Report: U.S. Grid Stable Without Coal by 2050

By Tommy Vitolo, Geoff Keith, Bruce Biewald, Tyler Comings, Ezra Hausman and Patrick Knight

Prepared for the Civil Society Institute

A “business as usual” strategy for the U.S. electric power industry, wherein the country continues to rely heavily on coal and other fossil fuels to meet its energy needs, is not tenable if we are to achieve substantial reductions in greenhouse gas emissions over the next several decades. In 2011, Synapse prepared a study for the Civil Society Institute, Toward a Sustainable Future forthe U.S. Power Sector: Beyond Business as Usual 2011 (BBAU 2011), that introduced a “Transition Scenario” in which the United States retires all of its coal plants and a quarter of its nuclear plants by 2050, moving instead toward a power system based on energy efficiency and renewable energy. Synapse’s study showed that this transition scenario, in addition to achieving significant reductions in emissions of CO2 and other pollutants, ultimately costs society less than a “business as usual” strategy—even without considering the cost of carbon. BBAU 2011 projected that, over 40 years, the Transition Scenario would result in savings of $83 billion (present value) compared to the business as usual strategy.

As part of this lower-cost and low-emissions strategy, the Transition Scenario included large
amounts of renewable energy resources with “variable output,” such as wind and solar. Without the inclusion of these resources, it will be difficult or impossible to reduce electric-sector greenhouse gas emissions to the levels necessary to materially mitigate our contribution to dangerous climate change.

While the need for variable-output resources is well defined, questions have been raised about the impact of large-scale wind and solar integration on electric system reliability.1 In light of this important concern, Synapse paid careful attention to the amount of wind and solar in each region when designing the Transition Scenario for BBAU 2011, taking steps to ensure that the projected regional resource mixes could respond to all load conditions. These steps included:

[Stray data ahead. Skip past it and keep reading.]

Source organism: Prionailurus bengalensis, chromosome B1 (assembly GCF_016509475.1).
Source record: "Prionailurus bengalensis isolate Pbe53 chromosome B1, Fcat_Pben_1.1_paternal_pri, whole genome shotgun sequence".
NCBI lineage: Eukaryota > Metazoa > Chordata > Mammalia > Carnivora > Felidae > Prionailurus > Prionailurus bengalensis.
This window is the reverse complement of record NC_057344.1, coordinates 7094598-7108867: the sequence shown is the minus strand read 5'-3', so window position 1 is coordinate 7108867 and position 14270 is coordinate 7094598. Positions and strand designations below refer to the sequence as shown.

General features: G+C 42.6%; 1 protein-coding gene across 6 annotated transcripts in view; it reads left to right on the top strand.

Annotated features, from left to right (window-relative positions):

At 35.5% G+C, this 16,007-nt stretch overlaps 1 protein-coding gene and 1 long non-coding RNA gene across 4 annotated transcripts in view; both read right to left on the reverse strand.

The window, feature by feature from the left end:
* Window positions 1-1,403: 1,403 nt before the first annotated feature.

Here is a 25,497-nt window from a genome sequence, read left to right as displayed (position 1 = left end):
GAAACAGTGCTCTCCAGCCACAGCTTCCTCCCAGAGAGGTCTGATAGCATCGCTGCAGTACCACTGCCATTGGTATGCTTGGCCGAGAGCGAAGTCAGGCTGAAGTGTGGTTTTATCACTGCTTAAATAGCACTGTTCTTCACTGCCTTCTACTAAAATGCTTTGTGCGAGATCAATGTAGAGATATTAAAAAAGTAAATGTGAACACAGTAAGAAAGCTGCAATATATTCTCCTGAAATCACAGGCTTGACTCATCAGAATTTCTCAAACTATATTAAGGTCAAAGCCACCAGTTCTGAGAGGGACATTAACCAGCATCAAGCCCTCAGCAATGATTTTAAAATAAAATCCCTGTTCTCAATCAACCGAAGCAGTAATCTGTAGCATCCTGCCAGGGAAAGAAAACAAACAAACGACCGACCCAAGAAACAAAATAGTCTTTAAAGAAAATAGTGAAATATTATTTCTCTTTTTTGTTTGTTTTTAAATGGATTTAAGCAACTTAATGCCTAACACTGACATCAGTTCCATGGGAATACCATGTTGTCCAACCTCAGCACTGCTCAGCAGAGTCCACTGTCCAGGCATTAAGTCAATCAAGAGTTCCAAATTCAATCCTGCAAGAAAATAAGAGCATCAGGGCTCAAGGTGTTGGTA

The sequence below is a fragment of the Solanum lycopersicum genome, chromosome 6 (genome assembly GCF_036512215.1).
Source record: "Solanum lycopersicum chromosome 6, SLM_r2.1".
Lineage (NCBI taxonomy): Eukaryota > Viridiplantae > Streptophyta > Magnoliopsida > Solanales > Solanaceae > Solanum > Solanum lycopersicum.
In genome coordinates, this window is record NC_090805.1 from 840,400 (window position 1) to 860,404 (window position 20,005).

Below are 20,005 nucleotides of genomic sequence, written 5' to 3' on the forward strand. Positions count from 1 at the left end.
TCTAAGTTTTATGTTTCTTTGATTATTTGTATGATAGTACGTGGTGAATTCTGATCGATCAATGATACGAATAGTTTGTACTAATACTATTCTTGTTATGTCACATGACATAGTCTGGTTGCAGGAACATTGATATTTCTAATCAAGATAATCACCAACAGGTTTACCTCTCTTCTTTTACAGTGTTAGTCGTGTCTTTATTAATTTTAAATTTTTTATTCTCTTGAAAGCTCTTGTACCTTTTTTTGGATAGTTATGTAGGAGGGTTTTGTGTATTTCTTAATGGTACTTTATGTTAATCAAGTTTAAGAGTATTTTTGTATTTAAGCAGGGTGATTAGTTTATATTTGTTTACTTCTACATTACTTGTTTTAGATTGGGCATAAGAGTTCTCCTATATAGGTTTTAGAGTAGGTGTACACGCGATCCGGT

•  improving the capability of the transmission system to handle large interregional power transfers;
  • ensuring that regions with high levels of variable generation also had high levels of flexible generation and capacity;
  • adding storage capacity in regions with high levels of wind generation;
  • strengthening the capability and flexibility of electric systems through transmission and distribution investments; and
  • developing robust demand-side management resources.

Our current study takes the analysis deeper, in order to explore the extent to which the Transition Scenario’s resource mixes for 2030 and 2050 are capable of meeting projected load for each of the ten studied regions—not just during peak demand conditions, but in every hour of every season of the year as consumers require. Using a simplified hourly dispatch model along with empirical load and resource output profiles, we assess the ability of the projected mix in each region to meet load under the varying conditions throughout a day, season, and year. An important limitation of the dispatch model is that it does not include the interregional transfers that were a fundamental part of the resource mix under BBAU 2011, as these have not been defined on an hourly basis. These transfers are an important part of the Transition Scenario for both economic and reliability reasons, and indeed we find that under certain extreme conditions, it is impossible to balance each region in isolation. Nonetheless, our analysis shows that the regional Transition Scenario resource mixes would be capable of meeting load for almost all hours of the year in each region, and that a combination of interregional transfers, local storage, and demand response would be more than adequate to provide a high level of reliability.

This analysis, along with BBAU, is solely based on today’s existing technology. We do not expect that the optimal sustainable electricity future for the United States will look exactly like our Transition Scenario, as we anticipate that changes in the technology and economics of carbon-free generation and energy storage will produce options that today would seem unachievable. What we demonstrate in this report is that strategies to address one of the most pressing challenges faced by our species and our planet are already not only achievable, but cost effective. Future developments will only improve this potential—it is up to policymakers to make this potential a reality.

To read the full report, go here:


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